Plat: Terry's 5th Addition, Block 8,
Alternate Address: 657 Dearborn St, (657 S. Dearborn St)
Based on original
construction drawings, Stuart and Wheatley, Architects and Engineers, designed
this building, whose address at the time was 657 Dearborn St, as a warehouse
for the Knickerbocker Company in 1926. The building has retained many
significant architectural features, but the change in fenestration and to the
main entry has altered its exterior appearance to some degree.
The firm of
Stuart and Wheatley is primarily known for elegant apartment and hotel
buildings in Seattle. This is an interesting example of how the firm adapted
its usual stylistic tendencies to the design of a more utilitarian building.
Based on the original drawings, the interior of the four floors was mainly left
open, with rows of columns visible.
By 1948, the
Crescent Manufacturing Company, (which had headquarters in what became the
Pioneer Square Historic District to at least the 1910s), occupied the building.
During the late 1940s, the Crescent Manufacturing Company apparently added a
cafeteria area, which involved additional interior construction in steel,
additional partitions for offices, as well as a sugar tank. The plant was
highly productive with a “capacity for roasting ten tons of coffee, per day,
packing 20,000 bottles Mapleine per day, 8000 cans of spices per day, and so
on.” By the early 1980s, Crescent Foods still occupied the building.
Manufacturing Company had actually been in existence in Seattle since 1883.
Early on, it was known as a purveyor of spices and seasonings, as well as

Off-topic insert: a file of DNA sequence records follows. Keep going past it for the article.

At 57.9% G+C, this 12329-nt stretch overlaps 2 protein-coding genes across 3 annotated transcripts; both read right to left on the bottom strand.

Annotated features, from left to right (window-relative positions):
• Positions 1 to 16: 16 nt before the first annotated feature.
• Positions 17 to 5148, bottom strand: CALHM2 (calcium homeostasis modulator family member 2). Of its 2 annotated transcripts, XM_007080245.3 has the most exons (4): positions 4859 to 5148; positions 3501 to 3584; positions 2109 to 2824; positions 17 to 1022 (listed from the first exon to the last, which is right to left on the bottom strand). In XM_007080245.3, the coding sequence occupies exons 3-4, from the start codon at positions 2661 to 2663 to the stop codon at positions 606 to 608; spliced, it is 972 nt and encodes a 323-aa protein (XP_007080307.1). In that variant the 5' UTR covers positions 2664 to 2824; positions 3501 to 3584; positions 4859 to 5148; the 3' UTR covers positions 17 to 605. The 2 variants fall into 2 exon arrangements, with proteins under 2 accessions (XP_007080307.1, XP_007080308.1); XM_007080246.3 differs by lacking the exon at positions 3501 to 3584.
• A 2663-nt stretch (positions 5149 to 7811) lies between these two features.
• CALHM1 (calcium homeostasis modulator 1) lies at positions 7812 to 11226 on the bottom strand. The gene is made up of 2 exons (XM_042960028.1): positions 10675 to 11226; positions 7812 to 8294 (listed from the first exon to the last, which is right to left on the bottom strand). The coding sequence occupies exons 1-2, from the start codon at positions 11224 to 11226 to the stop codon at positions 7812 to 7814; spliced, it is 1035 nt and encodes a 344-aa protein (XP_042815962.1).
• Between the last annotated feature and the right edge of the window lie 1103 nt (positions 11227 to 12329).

vanilla extract. During the Klondike Gold Rush, the company sold a popular
spice and preservation packet. By 1905, it also sold Mapleine, an imitation
maple flavoring. By the 1930s, Mapleine had become the company’s most
well-known and popular product. Don Weaver played an important role in the
company’s development, especially from the late 1940s to the mid-1980s. Under
his leadership, the company continued to prosper and change. In 1957, the
Crescent Manufacturing Company bought Gold Shield Coffee. It also began to
package and sell nuts, a very successful enterprise. In 1989, McCormick &
Company, a well-known spice manufacturing company, based in Baltimore, bought
Crescent Foods. Crescent Foods’ various Seattle facilities have since been
consolidated. As of 2004, their main headquarters were located in Kent, Washington.
Crescent Foods departure from the building, there have been a variety of
tenants in the building, including the Seattle Parks Department. The building
is now known as the RDA Building.
of Stuart and Wheatley was formed in 1925, not long before this building was
designed. The firm lasted until 1930. Bertram Dudley Stuart was born in
London in 1885. He apparently practiced architecture in Canada, in Edmonton,
Alberta and in Vancouver, B. C., before coming to Seattle in 1918. The firm’s
most well-known work includes the Exeter and the Marlborough Apartments on
First Hill; the Biltmore Apartments and its annex and the Roundcliffe
Apartments on Capitol Hill; and the Bergonian Hotel, now the Mayflower Park
Hotel in downtown Seattle.
R.Warren, “Crescent Manufacturing Company,” HistoryLink.org Essay 2006,
database at <www.historylink.org/index.cfm?DisplayPage=output.cfm&file_id=2006>,
January 1, 2000, revised September 13, 2004, accessed April 15, 2010.
“Guide to the
B. Dudley Stuart Architectural Photograph Collection
1920s-1940s,” database at : <www.lib.washington.edu/Specialcoll/findaids/docs/photosgraphics/StuartPHColl585.xml>,
accessed April 15, 2010.
South District Commercial Club, Seattle's South District: A Pictorial Study,”